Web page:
South Africans migrate to where the jobs are. They move from poorer provinces to the richer ones, and from rural areas to the cities.
The home language of most people in KwaZulu-Natal is, unsurprisingly, isiZulu. In the Eastern Cape it’s isiXhosa. Around half the people of the Western Cape and Northern Cape speak Afrikaans. In Gauteng and Mpumalanga, no single language dominates.
South Africa has nine provinces, each with its own history, landscape, population, languages, economy, cities and government.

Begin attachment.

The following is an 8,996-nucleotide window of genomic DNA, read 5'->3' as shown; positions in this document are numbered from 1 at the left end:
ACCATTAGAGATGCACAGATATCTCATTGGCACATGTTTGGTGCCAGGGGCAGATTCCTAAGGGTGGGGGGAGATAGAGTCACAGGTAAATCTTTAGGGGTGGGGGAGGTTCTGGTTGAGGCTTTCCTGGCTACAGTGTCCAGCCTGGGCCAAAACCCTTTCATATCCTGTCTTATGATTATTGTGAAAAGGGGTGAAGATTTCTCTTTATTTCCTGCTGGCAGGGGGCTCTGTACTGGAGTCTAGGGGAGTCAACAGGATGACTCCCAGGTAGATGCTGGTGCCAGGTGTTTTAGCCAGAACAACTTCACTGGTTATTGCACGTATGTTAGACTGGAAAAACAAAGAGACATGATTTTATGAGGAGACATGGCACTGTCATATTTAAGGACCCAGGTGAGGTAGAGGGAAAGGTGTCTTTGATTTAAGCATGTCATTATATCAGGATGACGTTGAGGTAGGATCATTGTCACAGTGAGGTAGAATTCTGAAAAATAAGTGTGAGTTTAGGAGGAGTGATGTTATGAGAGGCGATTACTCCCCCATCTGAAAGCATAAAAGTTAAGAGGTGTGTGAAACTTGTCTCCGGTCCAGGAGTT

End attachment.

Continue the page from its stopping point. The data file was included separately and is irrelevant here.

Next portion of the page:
Finance is the biggest industry in Gauteng and the Western Cape. Mining dominates in Limpopo, Mpumalanga, North West and the Northern Cape. KwaZulu-Natal’s major industry is manufacturing. In the Eastern Cape and Free State, it’s government services.
Before South Africa’s 1996 constitution, the country was divided into four provinces set aside for white people, and 10 “homelands”, tiny states designated for black people.
South Africa has nine provinces, which vary in size from the small city region of Gauteng – home to more than a quarter of the population – to the great Northern Cape, by far the largest province but with the smallest population.
Local government in KwaZulu-Natal is organised into eight major municipalities. One is metropolitan, and the other 10 are district municipalities. The districts are further divided into 43 local municipalities.